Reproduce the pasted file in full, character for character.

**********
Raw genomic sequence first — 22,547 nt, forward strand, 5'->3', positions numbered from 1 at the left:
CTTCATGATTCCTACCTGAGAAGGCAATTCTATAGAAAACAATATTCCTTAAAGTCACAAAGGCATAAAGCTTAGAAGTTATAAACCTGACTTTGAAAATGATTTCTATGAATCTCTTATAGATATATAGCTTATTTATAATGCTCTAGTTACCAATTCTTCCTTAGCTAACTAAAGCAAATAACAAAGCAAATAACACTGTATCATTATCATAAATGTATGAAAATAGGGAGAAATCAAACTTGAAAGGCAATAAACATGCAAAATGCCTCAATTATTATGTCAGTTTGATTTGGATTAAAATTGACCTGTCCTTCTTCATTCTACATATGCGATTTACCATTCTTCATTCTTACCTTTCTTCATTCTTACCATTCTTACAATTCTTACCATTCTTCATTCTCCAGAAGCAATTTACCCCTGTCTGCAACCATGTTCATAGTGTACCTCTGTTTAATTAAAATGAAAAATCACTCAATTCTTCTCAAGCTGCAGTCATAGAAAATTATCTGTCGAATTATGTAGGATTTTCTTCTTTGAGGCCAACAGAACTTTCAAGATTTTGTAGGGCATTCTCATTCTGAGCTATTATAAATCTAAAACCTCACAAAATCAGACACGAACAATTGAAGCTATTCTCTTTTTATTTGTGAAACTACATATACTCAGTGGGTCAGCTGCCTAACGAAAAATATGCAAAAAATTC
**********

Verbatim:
Raw genomic sequence first — 22,547 nt, forward strand, 5'->3', positions numbered from 1 at the left:
CTTCATGATTCCTACCTGAGAAGGCAATTCTATAGAAAACAATATTCCTTAAAGTCACAAAGGCATAAAGCTTAGAAGTTATAAACCTGACTTTGAAAATGATTTCTATGAATCTCTTATAGATATATAGCTTATTTATAATGCTCTAGTTACCAATTCTTCCTTAGCTAACTAAAGCAAATAACAAAGCAAATAACACTGTATCATTATCATAAATGTATGAAAATAGGGAGAAATCAAACTTGAAAGGCAATAAACATGCAAAATGCCTCAATTATTATGTCAGTTTGATTTGGATTAAAATTGACCTGTCCTTCTTCATTCTACATATGCGATTTACCATTCTTCATTCTTACCTTTCTTCATTCTTACCATTCTTACAATTCTTACCATTCTTCATTCTCCAGAAGCAATTTACCCCTGTCTGCAACCATGTTCATAGTGTACCTCTGTTTAATTAAAATGAAAAATCACTCAATTCTTCTCAAGCTGCAGTCATAGAAAATTATCTGTCGAATTATGTAGGATTTTCTTCTTTGAGGCCAACAGAACTTTCAAGATTTTGTAGGGCATTCTCATTCTGAGCTATTATAAATCTAAAACCTCACAAAATCAGACACGAACAATTGAAGCTATTCTCTTTTTATTTGTGAAACTACATATACTCAGTGGGTCAGCTGCCTAACGAAAAATATGCAAAAAATTC